The English writer Rudyard Kipling (1865–1936) spent five days in Oregon in June 1889. He wrote about his adventures in Portland, traveling by train and by steamship on the Columbia River to The Dalles, and his memorable fishing trip on the Clackamas River.

In March 1889, employed as a special newspaper correspondent, twenty-three-year-old Rudyard Kipling embarked on a round-the-world journey from India to England by way of North America. Reports of his adventures were published in serial form in 1889 and 1890 in the Pioneer newspaper in Allahabad (present-day Prayagraj), India. Kipling arrived in Portland by train on June 18, 1889, after splitting up with two American friends, Professor S. A. (Alec) and Edmonia Hill, with whom he had traveled from India to San Francisco by way of Burma (Myanmar), China, and Japan.

While on the train, Kipling wrote in his letter entitled “Takes Me through Bret Harte’s Country, and to Portland” that he met “old man California” and an “Insurance man.” The talk is of fishing, and Kipling, who is given the nickname "England" or "Johnny Bull," is included in a plan for a trip. The insurance man encourages "California" and Kipling to take a two-day trip by steamboat up the Columbia River to The Dalles while he arranges with a local friend, referred to as "Portland," to fish on the Clackamas River.

Kipling often used descriptive names or nicknames in these accounts for the Indian newspaper. English scholar Thomas Pinney, who edited several volumes of Kipling’s letter and other writing, wrote that “Old man California" was A.J. Salisbury, a businessman from Port Hueneme, California. He identified the “insurance man” as J. L. M. Shatterley, an insurance adjuster from San Francisco. After Kipling’s fame grew, there were differing claims to the identities of “Portland.” One article in the morning edition of the March 27, 1899, Oregonian identified Charles Edward Rumelin (1858–1929), a Portland advertising agent, private banker, and two-term Portland City Council member as “Portland” and Kipling’s local fishing companion. “Portland” has also been identified as D. H. Stearns (1841–1904), a real estate developer and the founder of the Portland Bee in 1875 (and the husband of Clara Duniway, daughter of Abigail Scott Duniway). A letter to the editor from Oswald West, the former governor of Oregon, in the December 31, 1950, Oregonian asserted that Thomas A. McBride (1847-1930), an Oregon Supreme Court Justice, was “Portland.”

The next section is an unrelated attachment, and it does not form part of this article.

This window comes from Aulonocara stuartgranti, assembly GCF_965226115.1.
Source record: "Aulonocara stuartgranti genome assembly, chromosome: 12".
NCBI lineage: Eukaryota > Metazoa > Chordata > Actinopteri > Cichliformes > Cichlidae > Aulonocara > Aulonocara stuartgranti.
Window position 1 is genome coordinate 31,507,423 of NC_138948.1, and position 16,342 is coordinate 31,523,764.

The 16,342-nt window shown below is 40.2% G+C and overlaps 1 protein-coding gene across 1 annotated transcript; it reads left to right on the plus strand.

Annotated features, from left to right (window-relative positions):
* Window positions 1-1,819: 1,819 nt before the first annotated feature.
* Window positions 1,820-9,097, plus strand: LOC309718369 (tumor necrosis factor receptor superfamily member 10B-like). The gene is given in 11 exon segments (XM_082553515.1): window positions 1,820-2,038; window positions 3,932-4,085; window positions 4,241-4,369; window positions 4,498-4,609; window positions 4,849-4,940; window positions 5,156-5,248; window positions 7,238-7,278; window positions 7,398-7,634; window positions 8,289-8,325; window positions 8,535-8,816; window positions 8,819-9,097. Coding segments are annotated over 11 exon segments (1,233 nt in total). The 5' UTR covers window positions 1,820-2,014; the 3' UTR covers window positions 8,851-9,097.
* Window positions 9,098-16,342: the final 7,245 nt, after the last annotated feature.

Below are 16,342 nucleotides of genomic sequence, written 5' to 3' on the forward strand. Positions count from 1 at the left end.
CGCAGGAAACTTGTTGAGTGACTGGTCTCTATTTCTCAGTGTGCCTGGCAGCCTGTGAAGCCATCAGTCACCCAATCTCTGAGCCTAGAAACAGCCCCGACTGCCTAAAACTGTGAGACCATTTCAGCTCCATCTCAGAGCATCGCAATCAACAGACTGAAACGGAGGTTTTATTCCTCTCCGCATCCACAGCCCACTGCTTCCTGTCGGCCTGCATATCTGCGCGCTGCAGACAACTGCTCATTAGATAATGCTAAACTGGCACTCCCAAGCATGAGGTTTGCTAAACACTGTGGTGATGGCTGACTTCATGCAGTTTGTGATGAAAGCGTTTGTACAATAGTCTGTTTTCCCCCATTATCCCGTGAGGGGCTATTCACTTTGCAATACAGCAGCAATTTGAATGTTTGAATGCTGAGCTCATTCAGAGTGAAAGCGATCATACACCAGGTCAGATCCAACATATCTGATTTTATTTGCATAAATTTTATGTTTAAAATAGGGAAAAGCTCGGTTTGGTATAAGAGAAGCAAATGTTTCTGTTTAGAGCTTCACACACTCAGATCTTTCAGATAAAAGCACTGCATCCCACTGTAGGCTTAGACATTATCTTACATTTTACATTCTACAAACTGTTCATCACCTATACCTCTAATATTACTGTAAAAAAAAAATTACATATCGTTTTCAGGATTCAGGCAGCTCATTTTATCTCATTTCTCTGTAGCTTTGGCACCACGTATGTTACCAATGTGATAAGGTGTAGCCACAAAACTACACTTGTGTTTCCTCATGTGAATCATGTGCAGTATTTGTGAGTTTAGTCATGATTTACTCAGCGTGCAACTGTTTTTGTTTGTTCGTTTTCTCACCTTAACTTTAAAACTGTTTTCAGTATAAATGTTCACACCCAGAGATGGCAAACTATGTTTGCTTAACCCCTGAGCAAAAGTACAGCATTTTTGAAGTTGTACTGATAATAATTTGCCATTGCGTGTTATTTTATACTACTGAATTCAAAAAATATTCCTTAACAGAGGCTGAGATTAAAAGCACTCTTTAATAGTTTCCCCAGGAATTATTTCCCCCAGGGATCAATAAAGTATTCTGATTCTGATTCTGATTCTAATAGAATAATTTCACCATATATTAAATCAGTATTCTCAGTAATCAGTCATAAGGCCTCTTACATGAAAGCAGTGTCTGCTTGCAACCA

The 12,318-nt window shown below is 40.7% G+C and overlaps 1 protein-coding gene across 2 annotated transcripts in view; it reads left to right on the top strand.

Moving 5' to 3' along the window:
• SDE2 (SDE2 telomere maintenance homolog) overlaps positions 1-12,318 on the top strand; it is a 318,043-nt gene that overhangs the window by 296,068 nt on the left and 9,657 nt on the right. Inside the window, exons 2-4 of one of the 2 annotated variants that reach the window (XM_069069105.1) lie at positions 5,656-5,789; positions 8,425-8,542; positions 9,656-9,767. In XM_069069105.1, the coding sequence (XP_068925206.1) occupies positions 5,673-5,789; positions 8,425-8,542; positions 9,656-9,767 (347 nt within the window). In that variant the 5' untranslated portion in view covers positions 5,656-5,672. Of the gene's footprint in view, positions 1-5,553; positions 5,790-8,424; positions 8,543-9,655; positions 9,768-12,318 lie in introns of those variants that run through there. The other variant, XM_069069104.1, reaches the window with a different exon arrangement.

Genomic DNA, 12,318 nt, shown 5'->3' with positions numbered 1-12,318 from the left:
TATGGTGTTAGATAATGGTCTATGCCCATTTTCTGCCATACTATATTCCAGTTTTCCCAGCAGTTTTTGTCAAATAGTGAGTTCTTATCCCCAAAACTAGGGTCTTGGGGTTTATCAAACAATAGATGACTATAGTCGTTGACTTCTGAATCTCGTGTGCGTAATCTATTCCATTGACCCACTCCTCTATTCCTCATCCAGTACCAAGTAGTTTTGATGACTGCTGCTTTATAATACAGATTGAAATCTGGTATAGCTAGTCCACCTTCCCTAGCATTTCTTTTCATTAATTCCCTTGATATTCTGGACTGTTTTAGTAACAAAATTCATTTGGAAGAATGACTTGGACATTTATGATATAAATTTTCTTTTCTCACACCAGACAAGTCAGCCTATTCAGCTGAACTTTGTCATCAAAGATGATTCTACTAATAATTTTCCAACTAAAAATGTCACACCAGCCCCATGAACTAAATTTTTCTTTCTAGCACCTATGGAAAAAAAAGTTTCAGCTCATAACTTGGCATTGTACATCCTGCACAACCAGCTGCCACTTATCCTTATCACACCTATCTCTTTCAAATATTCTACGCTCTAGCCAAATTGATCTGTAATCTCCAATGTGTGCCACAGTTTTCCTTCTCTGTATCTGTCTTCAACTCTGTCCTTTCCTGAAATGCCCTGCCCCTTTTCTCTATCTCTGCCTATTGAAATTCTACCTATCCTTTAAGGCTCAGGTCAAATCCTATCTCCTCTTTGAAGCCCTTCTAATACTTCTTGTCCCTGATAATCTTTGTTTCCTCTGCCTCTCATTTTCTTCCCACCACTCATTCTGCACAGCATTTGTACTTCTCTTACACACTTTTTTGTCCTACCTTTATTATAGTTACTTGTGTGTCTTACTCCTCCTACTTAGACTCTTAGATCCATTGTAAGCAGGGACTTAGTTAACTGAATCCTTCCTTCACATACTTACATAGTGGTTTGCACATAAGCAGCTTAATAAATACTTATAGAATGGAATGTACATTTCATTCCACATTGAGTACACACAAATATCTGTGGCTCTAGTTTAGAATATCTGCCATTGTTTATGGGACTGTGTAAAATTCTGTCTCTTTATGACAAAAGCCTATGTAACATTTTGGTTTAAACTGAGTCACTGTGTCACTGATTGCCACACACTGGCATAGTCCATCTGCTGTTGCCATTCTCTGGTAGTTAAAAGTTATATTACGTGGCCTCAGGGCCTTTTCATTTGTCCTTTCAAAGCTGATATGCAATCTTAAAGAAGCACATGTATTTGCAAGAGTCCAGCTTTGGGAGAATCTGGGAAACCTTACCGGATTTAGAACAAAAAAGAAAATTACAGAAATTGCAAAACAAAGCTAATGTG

In a letter to Edmonia Hill, written from the City of Portland on Gilman Hotel stationery, Kipling wrote that he was sharing a room with the old man and offered his opinion of the city: "Portland is composed of three streets—two very dirty and one not at all clean." He delighted in the steamboat vocabulary he heard, the regional accents of passengers, and local names like “Washoogal” and “Wikyup.” He also described navigation through the locks, which were under construction (they opened in 1896), and commerce on the river, noting the “salmon-wheels” and fish canneries.

Kipling also described the landscape: “There are many ‘bridal veil’ falls in this country, but few, men say, lovelier than those that come down to the Columbia River. Then the scenery began—poured forth with the reckless profusion of Nature, who when she wants to be amiable succeeds only in being oppressively magnificent.” He described “the peace and purity” of The Dalles, where steamboat passengers spent the night before their return trip to Portland.

The highlight of Kipling’s Oregon visit was catching salmon on the Clackamas River. “I have lived!” he exclaimed in “How I Caught Salmon in the Clackamas” in From Sea to Sea. “That was a day to be remembered, and it had only begun when we drew rein at a tiny farmhouse on the banks of the Clackamas....At the end of six hours we added up the list. Total 16 fish, aggregate weight 142 lbs.”

Returning to Portland, Kipling boarded an evening train for Tacoma in Washington Territory. He then traveled across the country, meeting up with Alec and Edmonia Hill in Pennsylvania before embarking on the final leg of their journey across the Atlantic, arriving in London in October 1889.

The account of the Oregon portion of Kipling's travels is included in From Sea to Sea, a two-volume compilation of travel dispatches published in 1899. Pirated editions with only the North American chapters also appeared under the title American Notes in 1899. Kipling became one of England’s most popular writers, beginning with his poetry and short stories first published in India. In 1907, he was named the first English language recipient of the Nobel Prize in Literature.

In Oregon, residents, fishing guides, and local historians commemorated Kipling’s 1889 fishing adventure by naming a large rock in his honor. The Oregon Board of Geographic Names approved the name on November 3, 2012, and the U.S. Board of Geographic Names officially approved the name and location in February 2013. Kipling Rock, an 18-foot-high, 16-foot-long pillar, rises from the bedrock in the Clackamas River, upstream from Clear Creek near the town of Carver.